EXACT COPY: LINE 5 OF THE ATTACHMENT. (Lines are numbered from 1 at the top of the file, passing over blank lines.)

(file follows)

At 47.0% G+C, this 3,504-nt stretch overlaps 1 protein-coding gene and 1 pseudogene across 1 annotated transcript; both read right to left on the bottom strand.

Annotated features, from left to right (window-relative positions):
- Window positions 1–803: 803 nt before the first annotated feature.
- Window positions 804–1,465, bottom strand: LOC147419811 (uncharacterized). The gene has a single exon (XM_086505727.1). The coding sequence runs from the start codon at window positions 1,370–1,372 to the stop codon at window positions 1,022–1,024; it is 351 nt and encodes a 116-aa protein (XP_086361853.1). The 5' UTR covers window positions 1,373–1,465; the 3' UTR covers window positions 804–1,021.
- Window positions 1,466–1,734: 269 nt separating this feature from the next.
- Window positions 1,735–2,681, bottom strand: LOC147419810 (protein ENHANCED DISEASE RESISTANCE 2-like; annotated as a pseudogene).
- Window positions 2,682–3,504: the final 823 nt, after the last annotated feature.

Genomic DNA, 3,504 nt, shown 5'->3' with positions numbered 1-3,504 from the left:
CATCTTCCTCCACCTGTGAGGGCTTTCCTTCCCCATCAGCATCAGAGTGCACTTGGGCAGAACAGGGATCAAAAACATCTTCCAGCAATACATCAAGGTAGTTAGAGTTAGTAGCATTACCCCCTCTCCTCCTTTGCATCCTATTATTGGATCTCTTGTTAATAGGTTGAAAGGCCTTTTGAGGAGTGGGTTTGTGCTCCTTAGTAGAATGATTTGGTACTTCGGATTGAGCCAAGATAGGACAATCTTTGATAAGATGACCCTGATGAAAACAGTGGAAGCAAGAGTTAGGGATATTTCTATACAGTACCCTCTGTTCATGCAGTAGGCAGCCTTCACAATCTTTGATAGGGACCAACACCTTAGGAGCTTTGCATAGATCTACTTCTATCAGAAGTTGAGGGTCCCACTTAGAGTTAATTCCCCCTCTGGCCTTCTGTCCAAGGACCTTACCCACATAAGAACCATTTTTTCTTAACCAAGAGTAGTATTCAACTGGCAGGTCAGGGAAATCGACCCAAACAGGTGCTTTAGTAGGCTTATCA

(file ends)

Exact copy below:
- Window positions 1,466–1,734: 269 nt separating this feature from the next.